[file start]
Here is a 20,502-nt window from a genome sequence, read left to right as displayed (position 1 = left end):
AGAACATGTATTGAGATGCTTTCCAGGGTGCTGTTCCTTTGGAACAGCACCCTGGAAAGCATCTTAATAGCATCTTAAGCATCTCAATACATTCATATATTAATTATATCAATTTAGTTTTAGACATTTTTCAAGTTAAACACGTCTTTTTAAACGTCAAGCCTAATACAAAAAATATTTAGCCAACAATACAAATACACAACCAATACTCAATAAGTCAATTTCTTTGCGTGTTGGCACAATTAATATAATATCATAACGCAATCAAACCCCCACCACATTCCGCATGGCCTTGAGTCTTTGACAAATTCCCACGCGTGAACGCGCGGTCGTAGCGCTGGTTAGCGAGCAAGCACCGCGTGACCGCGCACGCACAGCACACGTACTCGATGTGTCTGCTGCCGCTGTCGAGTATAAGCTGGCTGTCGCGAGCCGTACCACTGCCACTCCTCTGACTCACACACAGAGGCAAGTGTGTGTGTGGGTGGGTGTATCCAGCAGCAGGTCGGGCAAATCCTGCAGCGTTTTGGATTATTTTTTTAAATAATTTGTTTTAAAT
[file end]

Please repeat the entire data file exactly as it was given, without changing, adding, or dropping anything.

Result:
Here is a 20,502-nt window from a genome sequence, read left to right as displayed (position 1 = left end):
AGAACATGTATTGAGATGCTTTCCAGGGTGCTGTTCCTTTGGAACAGCACCCTGGAAAGCATCTTAATAGCATCTTAAGCATCTCAATACATTCATATATTAATTATATCAATTTAGTTTTAGACATTTTTCAAGTTAAACACGTCTTTTTAAACGTCAAGCCTAATACAAAAAATATTTAGCCAACAATACAAATACACAACCAATACTCAATAAGTCAATTTCTTTGCGTGTTGGCACAATTAATATAATATCATAACGCAATCAAACCCCCACCACATTCCGCATGGCCTTGAGTCTTTGACAAATTCCCACGCGTGAACGCGCGGTCGTAGCGCTGGTTAGCGAGCAAGCACCGCGTGACCGCGCACGCACAGCACACGTACTCGATGTGTCTGCTGCCGCTGTCGAGTATAAGCTGGCTGTCGCGAGCCGTACCACTGCCACTCCTCTGACTCACACACAGAGGCAAGTGTGTGTGTGGGTGGGTGTATCCAGCAGCAGGTCGGGCAAATCCTGCAGCGTTTTGGATTATTTTTTTAAATAATTTGTTTTAAAT